In the graph above, the blue and green dots represent accepted students. As you can see, the majority of students who got into Cornell had a GPA in the "A" range, SAT scores (RW+M) above 1250 and ACT composite scores above 27 (scores higher than this lower range are obviously going to improve your chances measurably). Hidden behind the blue and green are a lot of red dots, so keep in mind that high grades and test scores are no guarantees of admission to Cornell. For this reason, even strong students should consider Cornell a reach school.

At the same time, keep in mind that Cornell has holistic admissions. The admissions officers are looking for students who will bring more than good grades and standardized test scores to their campus. Students who show some kind of remarkable talent or have a compelling story to tell will get serious consideration even if grades and test scores aren't quite up to the ideal. A strong application essay and glowing letters of recommendation can strengthen your application, as can participation in meaningful extracurricular activities. The most important part of your application will be your academic record, and Cornell will want to see more than good grades. Make sure you have challenged yourself with AP, IB, Honors and/or dual enrollment classes. Note that only a few specialized programs at Cornell require an admissions interview.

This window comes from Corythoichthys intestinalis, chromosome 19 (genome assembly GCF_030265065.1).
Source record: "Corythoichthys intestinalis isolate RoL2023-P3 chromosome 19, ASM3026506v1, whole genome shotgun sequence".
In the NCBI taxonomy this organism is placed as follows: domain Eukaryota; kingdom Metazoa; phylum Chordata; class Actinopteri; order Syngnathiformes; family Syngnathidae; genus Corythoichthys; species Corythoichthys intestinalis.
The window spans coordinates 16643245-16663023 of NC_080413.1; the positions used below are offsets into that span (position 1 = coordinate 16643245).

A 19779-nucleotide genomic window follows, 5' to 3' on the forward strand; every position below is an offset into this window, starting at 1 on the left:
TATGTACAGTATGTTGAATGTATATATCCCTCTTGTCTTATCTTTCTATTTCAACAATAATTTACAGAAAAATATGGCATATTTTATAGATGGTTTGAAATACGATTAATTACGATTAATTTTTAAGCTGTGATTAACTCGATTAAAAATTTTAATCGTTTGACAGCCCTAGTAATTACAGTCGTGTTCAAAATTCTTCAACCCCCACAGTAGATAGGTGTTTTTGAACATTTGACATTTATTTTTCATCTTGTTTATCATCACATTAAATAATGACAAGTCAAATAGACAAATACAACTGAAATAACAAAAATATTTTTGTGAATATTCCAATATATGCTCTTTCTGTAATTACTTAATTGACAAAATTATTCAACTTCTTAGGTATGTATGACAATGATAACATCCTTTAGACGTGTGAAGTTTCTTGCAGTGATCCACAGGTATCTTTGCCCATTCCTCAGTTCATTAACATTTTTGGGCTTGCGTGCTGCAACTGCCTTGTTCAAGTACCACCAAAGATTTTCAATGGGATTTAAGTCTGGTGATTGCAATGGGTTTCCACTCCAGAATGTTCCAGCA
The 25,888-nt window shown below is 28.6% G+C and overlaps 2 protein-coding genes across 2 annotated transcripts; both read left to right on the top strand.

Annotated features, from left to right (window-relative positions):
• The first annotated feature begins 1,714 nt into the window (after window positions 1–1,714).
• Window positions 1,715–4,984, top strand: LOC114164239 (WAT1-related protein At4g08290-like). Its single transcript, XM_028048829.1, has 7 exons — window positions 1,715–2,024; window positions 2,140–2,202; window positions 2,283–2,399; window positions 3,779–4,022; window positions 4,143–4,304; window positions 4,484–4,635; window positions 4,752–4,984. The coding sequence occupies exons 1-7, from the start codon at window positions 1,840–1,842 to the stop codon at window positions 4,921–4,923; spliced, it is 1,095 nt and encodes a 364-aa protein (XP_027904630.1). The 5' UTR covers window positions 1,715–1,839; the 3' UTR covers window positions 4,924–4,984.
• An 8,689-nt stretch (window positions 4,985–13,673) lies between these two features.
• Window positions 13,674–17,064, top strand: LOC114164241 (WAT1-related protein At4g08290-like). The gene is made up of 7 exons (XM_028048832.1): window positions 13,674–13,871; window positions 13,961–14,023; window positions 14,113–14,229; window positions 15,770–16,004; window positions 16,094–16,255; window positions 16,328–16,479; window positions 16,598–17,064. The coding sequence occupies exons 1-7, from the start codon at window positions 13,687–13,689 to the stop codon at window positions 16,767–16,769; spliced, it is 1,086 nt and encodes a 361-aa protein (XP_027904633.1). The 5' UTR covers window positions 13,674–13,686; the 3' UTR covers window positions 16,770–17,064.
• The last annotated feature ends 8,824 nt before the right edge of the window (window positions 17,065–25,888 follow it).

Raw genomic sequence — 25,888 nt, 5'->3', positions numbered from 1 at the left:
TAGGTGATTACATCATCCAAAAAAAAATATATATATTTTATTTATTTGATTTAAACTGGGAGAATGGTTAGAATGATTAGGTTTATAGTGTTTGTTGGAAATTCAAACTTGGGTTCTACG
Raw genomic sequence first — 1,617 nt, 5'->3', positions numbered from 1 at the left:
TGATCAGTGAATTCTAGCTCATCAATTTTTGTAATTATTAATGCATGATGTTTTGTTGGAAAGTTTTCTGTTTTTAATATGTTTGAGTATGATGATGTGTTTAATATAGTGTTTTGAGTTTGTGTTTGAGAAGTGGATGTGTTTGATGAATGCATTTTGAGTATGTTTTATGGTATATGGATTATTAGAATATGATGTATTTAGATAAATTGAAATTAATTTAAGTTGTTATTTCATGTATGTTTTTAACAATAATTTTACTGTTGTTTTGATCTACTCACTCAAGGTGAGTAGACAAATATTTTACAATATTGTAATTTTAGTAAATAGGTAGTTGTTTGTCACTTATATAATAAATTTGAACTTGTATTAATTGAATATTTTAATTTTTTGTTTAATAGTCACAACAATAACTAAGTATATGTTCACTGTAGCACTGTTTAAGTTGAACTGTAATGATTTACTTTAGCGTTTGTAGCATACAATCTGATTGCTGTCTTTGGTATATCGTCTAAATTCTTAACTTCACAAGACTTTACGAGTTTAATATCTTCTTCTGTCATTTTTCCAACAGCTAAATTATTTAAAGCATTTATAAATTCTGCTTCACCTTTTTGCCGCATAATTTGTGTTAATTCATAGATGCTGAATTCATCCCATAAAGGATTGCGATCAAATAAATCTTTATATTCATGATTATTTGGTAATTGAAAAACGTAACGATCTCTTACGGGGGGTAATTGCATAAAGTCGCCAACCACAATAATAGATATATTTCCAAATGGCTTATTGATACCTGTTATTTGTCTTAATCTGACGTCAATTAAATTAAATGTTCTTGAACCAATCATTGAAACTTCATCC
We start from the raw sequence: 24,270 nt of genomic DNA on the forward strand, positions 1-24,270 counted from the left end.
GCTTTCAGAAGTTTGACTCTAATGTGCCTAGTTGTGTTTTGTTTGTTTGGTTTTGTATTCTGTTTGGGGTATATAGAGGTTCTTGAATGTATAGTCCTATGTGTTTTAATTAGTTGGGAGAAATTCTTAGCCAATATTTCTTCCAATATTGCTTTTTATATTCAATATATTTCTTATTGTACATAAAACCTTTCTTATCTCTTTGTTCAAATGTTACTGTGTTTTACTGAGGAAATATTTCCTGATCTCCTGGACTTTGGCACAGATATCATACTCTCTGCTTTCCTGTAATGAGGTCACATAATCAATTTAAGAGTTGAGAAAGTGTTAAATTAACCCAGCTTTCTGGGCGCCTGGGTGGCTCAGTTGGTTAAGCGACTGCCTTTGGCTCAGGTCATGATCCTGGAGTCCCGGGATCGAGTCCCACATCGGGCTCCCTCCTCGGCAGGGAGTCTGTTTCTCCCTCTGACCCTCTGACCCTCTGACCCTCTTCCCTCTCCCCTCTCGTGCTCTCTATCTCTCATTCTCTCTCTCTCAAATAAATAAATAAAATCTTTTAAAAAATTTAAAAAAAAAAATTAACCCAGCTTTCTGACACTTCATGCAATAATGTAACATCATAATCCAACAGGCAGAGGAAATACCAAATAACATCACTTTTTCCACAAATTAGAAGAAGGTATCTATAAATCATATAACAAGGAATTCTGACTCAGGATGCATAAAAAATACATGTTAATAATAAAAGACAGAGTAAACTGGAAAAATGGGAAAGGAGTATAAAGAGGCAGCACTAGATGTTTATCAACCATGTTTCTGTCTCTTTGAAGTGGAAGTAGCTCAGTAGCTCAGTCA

Admissions Data (2017)

  • Cornell University Acceptance Rate: 13 percent

Test Scores: 25th / 75th Percentile

  • SAT Critical Reading: 690 / 760
  • SAT Math: 700 / 790
  • ACT Composite: 31 / 34
  • ACT English: 32 / 35
  • ACT Math: 30 / 35

If you compare SAT data for all 8 of the Ivy League schools, you'll see that the typical scores for Cornell are just slightly lower than the other Ivies, but those differences are nearly negligible. Students who are not well above average will not be competitive for admission to the university.

More Cornell University Information